Chesterton furthers his point by connecting Christmas to the rise of humanitarianism of his day that much resembles the extreme enviormental movement of today. Chesterton defends the eating of turkey, how it fits the custom and celebration of Christmas and how it is in no way inhumane for the turkey. But in a curious twist Chesterton introduces the strange and odd example of animal vivisection which at the time was a popular scientific endeavour. He says that vivsection is an "ugly action done in cold blood", which of course is true. And it all seems like a very strange example to be giving in an essay on Christmas. But then as I was thinking about Chesterton's point on vivisection being an extreme that serves no use or purpose, I thought it a disordered and extreme thing done out of human curiosity. Just as the extreme modern obsession with consumerism has become associated with Christmas. We've taken the good human inclination towards sentimentality and ceremony that should be properly placed at Christmas to a completely disordered place of needless buying, endless noise, and constant entertainment. All of which is done by a society that shuns Christ, the real reason for the season. In this sense Chesterton's use of the argument against extreme humanitarianism and the practice of vivisection suddenly hits a little too close to home, and seems to ring true in more ways than one.
Chesterton is never dire though when issuing these warnings about modern thinking, never leaves the mind hopeless. He is imploring us to simply not be indifferent to the Christmas season, to Advent. We simply need to take a position, to have faith. A proper faith in Christmas, and maybe a little more thoughtfulness towards its preparation to make it a true festival.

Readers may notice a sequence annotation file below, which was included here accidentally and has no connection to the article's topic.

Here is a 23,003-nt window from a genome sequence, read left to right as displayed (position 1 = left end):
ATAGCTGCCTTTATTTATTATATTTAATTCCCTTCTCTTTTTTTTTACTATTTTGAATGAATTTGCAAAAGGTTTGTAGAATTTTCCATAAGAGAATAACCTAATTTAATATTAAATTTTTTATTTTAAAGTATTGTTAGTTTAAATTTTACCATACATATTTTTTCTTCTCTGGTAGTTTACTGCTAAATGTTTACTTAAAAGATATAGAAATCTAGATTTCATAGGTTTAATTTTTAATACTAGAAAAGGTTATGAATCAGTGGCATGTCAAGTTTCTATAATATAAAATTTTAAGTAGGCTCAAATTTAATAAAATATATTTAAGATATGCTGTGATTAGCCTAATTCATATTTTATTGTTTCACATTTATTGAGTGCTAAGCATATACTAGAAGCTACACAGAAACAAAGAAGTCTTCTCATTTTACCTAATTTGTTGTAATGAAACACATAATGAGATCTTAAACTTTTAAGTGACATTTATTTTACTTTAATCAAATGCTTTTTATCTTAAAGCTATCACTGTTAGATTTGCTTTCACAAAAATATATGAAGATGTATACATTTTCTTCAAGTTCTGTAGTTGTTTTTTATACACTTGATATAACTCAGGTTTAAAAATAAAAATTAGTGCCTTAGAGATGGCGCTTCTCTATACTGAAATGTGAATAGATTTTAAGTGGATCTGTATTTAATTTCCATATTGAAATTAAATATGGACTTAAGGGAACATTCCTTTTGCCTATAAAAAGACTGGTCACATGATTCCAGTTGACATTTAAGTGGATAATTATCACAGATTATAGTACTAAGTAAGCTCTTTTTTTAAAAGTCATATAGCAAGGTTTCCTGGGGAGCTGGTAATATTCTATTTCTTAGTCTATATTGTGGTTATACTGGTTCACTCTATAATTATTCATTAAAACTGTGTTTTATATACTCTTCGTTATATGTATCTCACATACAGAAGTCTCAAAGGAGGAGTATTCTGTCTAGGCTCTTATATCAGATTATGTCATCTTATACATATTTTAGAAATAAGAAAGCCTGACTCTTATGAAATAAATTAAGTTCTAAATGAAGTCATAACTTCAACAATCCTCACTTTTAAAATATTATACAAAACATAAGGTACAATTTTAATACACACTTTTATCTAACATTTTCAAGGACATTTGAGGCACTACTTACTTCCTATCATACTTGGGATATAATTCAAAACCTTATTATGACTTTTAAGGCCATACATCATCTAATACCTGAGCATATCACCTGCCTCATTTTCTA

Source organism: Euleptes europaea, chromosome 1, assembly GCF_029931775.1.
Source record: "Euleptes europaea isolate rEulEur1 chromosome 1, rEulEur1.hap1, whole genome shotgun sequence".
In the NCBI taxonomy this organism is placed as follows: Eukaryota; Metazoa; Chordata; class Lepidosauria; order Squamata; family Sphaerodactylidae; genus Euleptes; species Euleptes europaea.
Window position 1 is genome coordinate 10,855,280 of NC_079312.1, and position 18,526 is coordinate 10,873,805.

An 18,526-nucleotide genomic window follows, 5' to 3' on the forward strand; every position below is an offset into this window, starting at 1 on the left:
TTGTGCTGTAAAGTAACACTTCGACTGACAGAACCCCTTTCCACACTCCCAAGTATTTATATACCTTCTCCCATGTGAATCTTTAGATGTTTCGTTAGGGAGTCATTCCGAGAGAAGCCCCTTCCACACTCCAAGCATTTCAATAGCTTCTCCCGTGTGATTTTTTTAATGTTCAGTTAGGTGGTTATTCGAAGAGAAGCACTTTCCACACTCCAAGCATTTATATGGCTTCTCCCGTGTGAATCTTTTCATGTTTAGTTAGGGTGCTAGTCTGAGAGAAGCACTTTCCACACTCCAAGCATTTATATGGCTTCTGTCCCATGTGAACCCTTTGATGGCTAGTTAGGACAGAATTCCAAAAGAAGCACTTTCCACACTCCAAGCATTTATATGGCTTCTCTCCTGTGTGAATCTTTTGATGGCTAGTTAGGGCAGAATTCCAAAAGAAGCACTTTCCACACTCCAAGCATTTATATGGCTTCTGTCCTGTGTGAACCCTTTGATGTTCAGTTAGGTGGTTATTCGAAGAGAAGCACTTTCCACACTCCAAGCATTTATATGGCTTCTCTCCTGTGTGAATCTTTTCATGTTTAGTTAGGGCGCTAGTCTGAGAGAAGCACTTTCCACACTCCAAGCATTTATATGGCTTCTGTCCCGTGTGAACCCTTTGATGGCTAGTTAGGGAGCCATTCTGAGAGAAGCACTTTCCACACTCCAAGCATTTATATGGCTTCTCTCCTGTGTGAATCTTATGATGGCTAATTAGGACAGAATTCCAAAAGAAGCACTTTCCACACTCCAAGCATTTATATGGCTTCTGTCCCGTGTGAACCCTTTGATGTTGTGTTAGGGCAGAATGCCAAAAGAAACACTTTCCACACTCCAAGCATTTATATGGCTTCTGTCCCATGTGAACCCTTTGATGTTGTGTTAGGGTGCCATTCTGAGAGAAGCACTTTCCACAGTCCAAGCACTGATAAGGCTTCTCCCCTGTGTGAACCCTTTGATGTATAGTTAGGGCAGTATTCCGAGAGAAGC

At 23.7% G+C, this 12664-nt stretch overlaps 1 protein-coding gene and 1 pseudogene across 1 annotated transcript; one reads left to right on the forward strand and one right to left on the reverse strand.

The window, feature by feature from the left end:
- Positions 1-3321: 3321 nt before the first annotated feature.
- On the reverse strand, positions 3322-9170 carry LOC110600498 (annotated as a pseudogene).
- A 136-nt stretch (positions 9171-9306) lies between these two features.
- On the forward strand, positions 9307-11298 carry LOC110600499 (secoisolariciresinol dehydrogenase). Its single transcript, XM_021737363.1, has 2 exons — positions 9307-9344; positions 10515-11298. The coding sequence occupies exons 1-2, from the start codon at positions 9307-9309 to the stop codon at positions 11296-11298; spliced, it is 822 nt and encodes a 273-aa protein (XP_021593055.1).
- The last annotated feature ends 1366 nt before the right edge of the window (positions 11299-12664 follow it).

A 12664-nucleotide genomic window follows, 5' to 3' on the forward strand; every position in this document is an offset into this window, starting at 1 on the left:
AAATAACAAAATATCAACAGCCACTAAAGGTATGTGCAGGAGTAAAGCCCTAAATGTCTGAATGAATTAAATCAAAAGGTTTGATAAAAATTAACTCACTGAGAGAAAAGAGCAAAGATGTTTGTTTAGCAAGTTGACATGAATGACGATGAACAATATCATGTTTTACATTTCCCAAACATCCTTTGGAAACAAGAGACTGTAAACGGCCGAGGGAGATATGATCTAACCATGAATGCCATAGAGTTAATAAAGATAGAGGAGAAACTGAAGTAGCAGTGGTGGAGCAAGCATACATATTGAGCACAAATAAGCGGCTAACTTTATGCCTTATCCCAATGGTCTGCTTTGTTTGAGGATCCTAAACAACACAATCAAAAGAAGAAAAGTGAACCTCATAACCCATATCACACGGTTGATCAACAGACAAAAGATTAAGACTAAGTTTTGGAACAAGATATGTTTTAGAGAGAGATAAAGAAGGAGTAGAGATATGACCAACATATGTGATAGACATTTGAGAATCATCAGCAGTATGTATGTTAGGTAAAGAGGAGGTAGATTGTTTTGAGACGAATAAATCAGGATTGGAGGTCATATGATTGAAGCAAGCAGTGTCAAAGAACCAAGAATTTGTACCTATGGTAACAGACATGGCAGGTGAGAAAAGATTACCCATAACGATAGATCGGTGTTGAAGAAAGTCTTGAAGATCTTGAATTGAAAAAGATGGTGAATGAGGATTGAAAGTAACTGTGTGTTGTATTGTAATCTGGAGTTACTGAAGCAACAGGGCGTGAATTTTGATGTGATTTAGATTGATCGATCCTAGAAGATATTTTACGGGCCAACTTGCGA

G.K. goes on to say so much more in the essay so I really recommend reading the whole thing here, because as with any piece of Chesterton writing every individual will discover new hits of truth. So in hopes we will all have a little more wonder this Advent and Christmas here's Chesterton's own conclusion to his essay which I find hilarious:
"A turkey is more occult and awful than all the angels and archangels In so far as God has partly revealed to us an angelic world, he has partly told us what an angel means. But God has never told us what a turkey means. And if you go and stare at a live turkey for an hour or two, you will find by the end of it that the enigma has rather increased than diminished."
I'm linking up to the lovely Little Holy Days link-up hosted by Carrots for Michaelmas, MollyMakesDo, and Dualing Moms. Head over to read a lot more great ideas for Advent!